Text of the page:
Taken together, the association between fT3 levels and heart diseases is controversial, and there is a lack of data specific to STEMI. In addition, thyroid function and the incidence/morbidity of heart diseases vary with ethnicity [24–26], and few studies examined the relationship between fT3 levels and cardiac prognosis in Chinese patients. Therefore, the aim of this prospective observational study was to investigate the association between fT3 levels and the prognosis of Chinese patients with STEMI. The results could provide a new biomarker for the prognosis of patients with STEMI. Measurement of fT3 levels could be a valuable and simple way to identify high-risk STEMI patients and improve their management.
2. Materials and Methods
2.1. Study Design and Patients
This was a prospective observational study of 699 consecutive patients diagnosed with STEMI and treated at the Department of Cardiology, Xinqiao Hospital, from January 1, 2013, to December 31, 2014.
The inclusion criterion was a diagnosis of STEMI according to the 2009 ACCF/AHA guidelines for the management of STEMI: characteristic chest pain, ST-segment elevation or new left bundle branch block, and elevated troponin I (TnI) levels . The exclusion criteria were (1) history of thyroid disease, (2) overt hypothyroidism or hyperthyroidism, (3) no baseline THs data, (4) amiodarone use within one month, or (5) refusal to participate.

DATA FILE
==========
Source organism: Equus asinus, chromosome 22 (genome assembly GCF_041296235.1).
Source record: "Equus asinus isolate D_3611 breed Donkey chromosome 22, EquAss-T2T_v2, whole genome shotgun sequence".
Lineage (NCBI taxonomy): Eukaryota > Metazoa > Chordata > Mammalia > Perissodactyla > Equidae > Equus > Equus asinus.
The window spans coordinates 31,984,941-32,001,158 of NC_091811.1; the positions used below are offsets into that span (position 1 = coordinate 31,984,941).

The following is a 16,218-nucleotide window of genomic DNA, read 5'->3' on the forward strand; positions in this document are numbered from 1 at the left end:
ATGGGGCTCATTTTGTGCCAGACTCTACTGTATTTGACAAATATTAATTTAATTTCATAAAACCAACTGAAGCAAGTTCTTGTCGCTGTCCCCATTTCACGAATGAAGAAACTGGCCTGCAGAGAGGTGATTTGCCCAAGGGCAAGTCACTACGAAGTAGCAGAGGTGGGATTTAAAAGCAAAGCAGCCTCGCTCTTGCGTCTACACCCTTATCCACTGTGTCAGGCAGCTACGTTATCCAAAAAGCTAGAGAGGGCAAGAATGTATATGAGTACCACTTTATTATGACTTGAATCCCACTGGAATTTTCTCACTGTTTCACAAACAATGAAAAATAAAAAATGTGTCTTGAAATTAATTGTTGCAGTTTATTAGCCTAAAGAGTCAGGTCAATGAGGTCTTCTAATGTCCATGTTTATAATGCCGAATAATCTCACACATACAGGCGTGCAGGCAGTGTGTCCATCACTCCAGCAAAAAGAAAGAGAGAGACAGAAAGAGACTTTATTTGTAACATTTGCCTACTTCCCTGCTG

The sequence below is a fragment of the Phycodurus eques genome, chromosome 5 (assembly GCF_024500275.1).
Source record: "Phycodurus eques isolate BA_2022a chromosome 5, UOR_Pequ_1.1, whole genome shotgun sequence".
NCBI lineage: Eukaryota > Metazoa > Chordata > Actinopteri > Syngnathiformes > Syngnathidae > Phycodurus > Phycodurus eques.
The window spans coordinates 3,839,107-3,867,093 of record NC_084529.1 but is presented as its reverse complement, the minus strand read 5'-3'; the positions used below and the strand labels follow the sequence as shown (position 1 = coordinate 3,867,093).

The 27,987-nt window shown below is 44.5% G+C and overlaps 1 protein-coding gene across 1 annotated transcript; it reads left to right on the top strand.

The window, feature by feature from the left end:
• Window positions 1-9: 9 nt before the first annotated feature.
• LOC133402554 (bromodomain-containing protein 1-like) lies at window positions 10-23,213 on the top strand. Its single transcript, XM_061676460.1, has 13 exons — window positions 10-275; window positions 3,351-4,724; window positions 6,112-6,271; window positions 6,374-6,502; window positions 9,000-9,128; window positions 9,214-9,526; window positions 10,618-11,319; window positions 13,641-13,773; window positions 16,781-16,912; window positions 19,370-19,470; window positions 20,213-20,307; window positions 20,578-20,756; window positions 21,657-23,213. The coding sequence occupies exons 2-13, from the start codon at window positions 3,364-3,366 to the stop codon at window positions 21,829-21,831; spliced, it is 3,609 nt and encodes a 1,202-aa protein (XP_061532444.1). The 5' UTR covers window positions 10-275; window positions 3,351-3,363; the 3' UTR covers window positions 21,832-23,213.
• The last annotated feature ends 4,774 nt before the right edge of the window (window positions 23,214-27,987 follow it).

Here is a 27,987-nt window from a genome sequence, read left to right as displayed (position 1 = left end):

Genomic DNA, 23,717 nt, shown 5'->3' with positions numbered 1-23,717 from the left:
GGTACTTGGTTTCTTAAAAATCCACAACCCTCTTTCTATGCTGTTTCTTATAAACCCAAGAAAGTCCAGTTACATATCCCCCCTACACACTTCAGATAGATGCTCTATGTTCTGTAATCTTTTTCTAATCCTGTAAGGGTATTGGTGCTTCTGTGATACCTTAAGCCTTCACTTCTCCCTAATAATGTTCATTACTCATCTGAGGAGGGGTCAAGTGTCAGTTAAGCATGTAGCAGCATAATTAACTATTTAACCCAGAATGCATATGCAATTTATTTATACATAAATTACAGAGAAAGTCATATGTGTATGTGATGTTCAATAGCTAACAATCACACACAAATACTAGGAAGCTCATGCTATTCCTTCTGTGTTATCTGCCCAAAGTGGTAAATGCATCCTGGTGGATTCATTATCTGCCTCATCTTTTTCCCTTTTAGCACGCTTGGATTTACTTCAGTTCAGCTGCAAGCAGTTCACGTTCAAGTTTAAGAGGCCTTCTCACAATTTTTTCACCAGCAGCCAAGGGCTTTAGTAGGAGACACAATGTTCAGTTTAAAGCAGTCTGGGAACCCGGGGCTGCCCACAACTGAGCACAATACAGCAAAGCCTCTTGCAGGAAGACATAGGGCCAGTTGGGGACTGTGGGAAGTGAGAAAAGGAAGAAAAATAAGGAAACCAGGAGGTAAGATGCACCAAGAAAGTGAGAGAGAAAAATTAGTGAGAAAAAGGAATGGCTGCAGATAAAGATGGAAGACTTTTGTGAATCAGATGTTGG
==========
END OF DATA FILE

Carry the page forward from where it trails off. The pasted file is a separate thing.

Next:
The study was approved by the Ethics Committee of Xinqiao Hospital, Third Military Medical University (Chongqing, China). Written informed consent was obtained from the patients or a legal representative.
2.2. Data Collection
Demographic and clinical data (age, sex, smoking, history of myocardial infarction, diabetes mellitus, and hypertension) were obtained from all patients. All patients underwent electrocardiogram (ECG) examination, blood pressure and heart rate measurements, and physical examination after admission.